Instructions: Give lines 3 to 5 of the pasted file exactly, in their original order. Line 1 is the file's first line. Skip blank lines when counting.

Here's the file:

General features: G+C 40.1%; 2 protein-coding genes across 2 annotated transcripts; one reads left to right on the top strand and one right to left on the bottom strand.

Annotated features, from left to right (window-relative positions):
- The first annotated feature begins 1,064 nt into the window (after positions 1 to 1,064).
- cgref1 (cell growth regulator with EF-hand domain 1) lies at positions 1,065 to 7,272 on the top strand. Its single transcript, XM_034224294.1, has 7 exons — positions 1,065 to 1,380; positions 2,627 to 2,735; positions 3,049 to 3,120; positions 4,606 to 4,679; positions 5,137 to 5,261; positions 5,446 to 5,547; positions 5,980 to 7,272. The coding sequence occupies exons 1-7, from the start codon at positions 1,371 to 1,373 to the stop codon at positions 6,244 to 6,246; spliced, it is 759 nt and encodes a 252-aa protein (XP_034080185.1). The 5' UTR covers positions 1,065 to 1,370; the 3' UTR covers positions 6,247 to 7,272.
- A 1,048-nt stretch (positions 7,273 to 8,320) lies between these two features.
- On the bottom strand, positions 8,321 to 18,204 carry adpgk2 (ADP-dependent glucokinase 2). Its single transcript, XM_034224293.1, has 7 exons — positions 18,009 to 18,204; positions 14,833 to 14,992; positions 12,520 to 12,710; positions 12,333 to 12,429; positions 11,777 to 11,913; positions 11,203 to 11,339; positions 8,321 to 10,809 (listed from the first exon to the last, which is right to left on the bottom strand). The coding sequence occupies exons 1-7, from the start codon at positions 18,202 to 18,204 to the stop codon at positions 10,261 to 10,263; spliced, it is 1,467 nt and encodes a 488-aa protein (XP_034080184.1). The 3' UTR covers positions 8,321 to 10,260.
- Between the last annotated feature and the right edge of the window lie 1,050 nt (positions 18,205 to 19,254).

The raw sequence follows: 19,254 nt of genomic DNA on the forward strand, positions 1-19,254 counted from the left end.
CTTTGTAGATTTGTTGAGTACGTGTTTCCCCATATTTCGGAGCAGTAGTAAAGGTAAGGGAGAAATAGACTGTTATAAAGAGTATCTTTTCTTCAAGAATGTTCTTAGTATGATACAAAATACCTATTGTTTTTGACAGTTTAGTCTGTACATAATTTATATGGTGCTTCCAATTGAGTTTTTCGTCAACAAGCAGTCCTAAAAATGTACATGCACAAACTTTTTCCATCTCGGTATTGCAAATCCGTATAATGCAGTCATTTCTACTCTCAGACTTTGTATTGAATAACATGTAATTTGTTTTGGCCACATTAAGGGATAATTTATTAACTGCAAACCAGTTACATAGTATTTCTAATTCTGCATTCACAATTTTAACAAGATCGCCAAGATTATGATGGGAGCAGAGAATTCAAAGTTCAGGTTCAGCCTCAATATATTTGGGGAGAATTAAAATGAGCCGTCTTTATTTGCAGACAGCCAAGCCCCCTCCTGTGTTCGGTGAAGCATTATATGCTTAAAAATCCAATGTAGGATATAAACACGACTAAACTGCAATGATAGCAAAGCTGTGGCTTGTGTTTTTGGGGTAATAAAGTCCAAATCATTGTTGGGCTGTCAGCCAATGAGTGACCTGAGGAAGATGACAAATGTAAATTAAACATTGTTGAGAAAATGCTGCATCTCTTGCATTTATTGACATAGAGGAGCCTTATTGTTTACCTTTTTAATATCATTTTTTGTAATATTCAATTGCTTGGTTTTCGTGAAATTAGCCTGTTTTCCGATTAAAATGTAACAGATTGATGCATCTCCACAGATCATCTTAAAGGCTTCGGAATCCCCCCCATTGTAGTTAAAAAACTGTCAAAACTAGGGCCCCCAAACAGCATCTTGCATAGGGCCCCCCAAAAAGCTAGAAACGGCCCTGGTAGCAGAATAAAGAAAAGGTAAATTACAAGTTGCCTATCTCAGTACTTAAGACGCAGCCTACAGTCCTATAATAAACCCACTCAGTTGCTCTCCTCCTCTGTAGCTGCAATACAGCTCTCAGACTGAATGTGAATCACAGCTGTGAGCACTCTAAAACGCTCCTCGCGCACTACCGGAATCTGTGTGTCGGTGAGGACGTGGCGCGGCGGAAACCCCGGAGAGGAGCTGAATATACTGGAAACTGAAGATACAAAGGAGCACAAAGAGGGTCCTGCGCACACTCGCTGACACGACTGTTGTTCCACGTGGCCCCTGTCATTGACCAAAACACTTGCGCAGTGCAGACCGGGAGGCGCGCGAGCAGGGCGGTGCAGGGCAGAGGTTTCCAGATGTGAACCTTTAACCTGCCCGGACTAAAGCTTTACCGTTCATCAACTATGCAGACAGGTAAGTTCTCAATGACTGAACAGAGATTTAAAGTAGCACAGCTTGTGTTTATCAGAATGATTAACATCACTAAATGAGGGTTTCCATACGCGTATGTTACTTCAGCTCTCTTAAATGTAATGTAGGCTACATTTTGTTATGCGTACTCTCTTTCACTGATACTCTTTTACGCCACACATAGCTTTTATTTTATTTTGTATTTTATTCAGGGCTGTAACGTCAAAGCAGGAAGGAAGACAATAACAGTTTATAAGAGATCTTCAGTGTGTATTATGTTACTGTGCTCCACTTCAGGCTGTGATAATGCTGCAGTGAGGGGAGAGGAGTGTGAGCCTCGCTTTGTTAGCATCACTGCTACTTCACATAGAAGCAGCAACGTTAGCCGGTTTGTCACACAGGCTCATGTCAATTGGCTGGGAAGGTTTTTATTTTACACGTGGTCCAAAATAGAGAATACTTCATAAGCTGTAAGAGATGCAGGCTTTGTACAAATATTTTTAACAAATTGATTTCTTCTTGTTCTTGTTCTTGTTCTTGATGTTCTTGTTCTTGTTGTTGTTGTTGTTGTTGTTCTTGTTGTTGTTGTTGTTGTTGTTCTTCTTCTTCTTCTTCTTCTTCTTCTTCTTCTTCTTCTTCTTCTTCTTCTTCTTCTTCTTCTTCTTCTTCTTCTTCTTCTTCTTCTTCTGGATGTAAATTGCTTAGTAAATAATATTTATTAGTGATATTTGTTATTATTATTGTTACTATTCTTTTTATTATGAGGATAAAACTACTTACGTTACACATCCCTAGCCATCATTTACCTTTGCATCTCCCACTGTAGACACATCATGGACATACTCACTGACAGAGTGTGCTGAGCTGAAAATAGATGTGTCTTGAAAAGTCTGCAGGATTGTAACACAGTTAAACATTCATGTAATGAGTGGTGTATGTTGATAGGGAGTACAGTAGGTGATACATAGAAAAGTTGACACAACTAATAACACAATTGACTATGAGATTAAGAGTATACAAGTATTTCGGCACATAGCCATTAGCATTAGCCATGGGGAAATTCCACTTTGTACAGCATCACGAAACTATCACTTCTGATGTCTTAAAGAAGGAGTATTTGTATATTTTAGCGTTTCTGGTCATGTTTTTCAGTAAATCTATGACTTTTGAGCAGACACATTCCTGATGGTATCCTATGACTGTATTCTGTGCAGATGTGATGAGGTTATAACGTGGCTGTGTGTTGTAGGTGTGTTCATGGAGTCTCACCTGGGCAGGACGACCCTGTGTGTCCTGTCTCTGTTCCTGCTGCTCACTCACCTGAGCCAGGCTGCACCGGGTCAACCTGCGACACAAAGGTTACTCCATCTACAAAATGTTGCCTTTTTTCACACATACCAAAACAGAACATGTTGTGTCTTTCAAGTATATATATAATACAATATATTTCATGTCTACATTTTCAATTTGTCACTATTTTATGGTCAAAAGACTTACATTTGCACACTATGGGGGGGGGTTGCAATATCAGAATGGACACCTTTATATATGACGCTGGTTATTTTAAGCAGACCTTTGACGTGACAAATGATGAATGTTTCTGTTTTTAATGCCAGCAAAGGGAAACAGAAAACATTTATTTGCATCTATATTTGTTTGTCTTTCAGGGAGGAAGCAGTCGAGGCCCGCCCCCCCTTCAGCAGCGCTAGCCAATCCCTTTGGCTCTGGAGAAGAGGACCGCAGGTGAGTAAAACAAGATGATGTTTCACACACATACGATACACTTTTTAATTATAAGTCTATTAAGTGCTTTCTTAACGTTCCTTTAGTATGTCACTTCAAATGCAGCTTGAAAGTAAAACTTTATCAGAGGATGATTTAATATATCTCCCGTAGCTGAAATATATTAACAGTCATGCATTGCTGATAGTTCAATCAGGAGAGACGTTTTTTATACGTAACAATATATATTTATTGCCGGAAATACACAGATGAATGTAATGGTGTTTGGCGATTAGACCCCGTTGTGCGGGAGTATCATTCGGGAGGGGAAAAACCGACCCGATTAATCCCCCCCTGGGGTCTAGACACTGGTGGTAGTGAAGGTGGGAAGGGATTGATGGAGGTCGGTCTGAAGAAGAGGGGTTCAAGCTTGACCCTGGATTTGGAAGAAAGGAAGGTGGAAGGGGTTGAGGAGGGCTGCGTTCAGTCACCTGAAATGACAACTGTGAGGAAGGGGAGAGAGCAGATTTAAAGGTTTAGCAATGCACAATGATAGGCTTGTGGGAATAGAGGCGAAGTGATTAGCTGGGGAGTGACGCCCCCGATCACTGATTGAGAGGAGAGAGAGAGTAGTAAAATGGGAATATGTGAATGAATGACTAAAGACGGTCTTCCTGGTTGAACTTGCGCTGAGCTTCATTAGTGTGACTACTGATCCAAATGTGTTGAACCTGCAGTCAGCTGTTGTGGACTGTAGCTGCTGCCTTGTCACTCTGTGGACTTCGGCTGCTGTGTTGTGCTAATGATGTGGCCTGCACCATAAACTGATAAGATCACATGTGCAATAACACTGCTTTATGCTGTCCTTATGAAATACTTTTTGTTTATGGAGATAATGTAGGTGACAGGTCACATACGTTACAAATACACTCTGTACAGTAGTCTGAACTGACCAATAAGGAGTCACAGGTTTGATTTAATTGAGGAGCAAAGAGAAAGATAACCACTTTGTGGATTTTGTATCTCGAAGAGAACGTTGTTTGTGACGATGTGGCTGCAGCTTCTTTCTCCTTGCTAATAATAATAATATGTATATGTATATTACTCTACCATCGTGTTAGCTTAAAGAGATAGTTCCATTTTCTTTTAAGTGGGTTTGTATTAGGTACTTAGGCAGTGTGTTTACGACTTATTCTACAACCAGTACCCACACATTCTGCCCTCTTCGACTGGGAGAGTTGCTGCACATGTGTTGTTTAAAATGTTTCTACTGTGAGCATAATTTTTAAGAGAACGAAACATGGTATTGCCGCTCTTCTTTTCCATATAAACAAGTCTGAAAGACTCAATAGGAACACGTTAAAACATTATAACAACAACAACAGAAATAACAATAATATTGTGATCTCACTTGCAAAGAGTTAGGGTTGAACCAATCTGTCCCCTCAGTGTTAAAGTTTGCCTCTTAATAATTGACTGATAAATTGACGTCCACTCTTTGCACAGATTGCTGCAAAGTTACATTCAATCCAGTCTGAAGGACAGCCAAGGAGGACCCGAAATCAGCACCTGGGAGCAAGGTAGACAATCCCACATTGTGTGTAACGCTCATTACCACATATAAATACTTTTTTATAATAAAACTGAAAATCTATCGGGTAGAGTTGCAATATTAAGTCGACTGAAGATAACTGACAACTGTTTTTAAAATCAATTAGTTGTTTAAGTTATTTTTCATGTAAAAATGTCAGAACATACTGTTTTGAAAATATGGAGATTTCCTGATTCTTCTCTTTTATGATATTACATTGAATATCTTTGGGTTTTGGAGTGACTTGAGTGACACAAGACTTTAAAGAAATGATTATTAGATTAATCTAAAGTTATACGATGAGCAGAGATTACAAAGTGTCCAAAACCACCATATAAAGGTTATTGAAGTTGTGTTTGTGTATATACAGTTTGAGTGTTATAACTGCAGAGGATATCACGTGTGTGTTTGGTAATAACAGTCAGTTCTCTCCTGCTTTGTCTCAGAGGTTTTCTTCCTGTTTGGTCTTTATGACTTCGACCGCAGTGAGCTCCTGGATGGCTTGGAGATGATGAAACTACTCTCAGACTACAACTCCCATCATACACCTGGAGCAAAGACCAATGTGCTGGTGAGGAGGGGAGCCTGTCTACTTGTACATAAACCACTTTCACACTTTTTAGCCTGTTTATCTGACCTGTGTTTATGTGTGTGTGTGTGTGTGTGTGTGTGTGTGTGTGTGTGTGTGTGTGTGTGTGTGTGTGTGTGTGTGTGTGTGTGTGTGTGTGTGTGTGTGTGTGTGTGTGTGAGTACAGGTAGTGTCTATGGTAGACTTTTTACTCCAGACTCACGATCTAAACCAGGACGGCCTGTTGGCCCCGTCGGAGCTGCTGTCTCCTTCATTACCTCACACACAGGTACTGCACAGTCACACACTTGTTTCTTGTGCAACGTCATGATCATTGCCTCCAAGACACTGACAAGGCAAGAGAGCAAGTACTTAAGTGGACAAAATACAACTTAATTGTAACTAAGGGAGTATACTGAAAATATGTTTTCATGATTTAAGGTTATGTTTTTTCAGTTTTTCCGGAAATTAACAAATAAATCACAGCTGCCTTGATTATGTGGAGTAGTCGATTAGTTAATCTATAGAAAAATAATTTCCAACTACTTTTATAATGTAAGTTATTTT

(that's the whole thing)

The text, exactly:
- The first annotated feature begins 1,064 nt into the window (after positions 1 to 1,064).
- cgref1 (cell growth regulator with EF-hand domain 1) lies at positions 1,065 to 7,272 on the top strand. Its single transcript, XM_034224294.1, has 7 exons — positions 1,065 to 1,380; positions 2,627 to 2,735; positions 3,049 to 3,120; positions 4,606 to 4,679; positions 5,137 to 5,261; positions 5,446 to 5,547; positions 5,980 to 7,272. The coding sequence occupies exons 1-7, from the start codon at positions 1,371 to 1,373 to the stop codon at positions 6,244 to 6,246; spliced, it is 759 nt and encodes a 252-aa protein (XP_034080185.1). The 5' UTR covers positions 1,065 to 1,370; the 3' UTR covers positions 6,247 to 7,272.
- A 1,048-nt stretch (positions 7,273 to 8,320) lies between these two features.